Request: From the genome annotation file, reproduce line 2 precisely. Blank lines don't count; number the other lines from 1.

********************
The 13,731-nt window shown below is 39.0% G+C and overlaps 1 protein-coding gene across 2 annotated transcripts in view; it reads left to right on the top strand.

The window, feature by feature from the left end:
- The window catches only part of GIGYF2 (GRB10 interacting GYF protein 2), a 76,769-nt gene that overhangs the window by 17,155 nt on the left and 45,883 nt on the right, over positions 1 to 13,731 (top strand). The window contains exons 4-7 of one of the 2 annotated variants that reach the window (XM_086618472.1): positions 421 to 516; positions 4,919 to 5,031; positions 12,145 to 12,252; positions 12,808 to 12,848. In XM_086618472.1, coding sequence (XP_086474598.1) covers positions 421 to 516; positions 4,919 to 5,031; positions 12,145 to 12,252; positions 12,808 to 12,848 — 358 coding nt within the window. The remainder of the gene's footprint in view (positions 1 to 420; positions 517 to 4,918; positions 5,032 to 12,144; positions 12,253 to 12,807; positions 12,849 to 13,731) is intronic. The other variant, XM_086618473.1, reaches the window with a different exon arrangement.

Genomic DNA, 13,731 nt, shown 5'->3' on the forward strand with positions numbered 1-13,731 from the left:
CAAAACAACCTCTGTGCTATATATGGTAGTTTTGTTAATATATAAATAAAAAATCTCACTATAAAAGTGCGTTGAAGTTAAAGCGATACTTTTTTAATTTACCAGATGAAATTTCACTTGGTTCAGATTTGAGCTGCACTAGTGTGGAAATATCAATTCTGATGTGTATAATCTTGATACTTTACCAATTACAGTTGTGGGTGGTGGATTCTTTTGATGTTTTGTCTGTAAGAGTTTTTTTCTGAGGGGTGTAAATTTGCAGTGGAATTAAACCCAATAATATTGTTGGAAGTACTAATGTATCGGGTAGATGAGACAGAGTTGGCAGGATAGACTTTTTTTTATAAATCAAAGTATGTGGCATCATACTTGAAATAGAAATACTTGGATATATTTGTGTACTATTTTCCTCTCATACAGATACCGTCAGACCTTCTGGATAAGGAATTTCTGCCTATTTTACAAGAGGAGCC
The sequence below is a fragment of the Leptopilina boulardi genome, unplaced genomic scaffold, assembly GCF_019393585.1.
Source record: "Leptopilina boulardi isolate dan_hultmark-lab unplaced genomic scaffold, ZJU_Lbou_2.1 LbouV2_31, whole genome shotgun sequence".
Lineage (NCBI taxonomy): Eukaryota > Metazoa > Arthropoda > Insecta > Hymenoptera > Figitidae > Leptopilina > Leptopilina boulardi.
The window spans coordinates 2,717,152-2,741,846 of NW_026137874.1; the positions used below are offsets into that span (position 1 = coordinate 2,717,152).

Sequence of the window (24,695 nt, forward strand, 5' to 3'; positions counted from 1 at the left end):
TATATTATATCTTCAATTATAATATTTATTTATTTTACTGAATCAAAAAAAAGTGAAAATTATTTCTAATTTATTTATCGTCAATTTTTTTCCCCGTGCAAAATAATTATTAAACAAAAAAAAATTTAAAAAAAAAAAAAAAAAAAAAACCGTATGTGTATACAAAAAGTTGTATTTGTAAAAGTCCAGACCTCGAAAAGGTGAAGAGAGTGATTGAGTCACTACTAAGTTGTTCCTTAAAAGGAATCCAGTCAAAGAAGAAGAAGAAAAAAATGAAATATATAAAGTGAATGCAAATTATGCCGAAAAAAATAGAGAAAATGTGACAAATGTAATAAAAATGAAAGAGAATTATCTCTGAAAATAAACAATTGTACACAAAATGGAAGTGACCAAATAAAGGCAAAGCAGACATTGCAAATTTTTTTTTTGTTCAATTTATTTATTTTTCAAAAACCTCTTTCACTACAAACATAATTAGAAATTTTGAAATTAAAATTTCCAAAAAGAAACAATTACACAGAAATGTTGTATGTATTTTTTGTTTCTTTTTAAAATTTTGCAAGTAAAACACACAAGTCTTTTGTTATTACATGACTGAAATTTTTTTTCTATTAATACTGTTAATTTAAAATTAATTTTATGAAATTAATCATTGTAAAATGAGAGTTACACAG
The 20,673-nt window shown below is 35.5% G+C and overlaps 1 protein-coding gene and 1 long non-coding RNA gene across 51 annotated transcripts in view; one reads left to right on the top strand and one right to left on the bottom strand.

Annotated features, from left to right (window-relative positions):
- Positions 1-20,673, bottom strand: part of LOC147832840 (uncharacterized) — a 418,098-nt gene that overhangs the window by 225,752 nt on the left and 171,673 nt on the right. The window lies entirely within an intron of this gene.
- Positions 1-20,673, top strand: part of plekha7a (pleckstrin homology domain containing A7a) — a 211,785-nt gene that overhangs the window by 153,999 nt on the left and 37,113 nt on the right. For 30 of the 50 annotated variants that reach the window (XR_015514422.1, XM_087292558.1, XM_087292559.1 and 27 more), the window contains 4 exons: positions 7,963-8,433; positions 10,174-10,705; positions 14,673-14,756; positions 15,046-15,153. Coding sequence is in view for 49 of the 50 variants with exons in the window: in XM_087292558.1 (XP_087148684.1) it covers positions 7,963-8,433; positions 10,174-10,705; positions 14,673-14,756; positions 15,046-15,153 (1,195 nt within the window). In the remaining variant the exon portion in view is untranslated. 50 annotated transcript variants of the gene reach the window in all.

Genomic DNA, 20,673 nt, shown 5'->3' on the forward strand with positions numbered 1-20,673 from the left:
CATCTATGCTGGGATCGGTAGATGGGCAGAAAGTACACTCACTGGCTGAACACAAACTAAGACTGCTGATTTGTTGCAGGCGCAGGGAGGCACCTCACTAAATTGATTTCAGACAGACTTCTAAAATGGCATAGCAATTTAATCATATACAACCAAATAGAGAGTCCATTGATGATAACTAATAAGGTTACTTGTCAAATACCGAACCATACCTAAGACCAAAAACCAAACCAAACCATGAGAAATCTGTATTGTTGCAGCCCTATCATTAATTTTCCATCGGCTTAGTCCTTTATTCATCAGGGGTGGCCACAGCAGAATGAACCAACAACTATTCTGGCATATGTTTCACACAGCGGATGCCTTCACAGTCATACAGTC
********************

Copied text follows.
The window, feature by feature from the left end: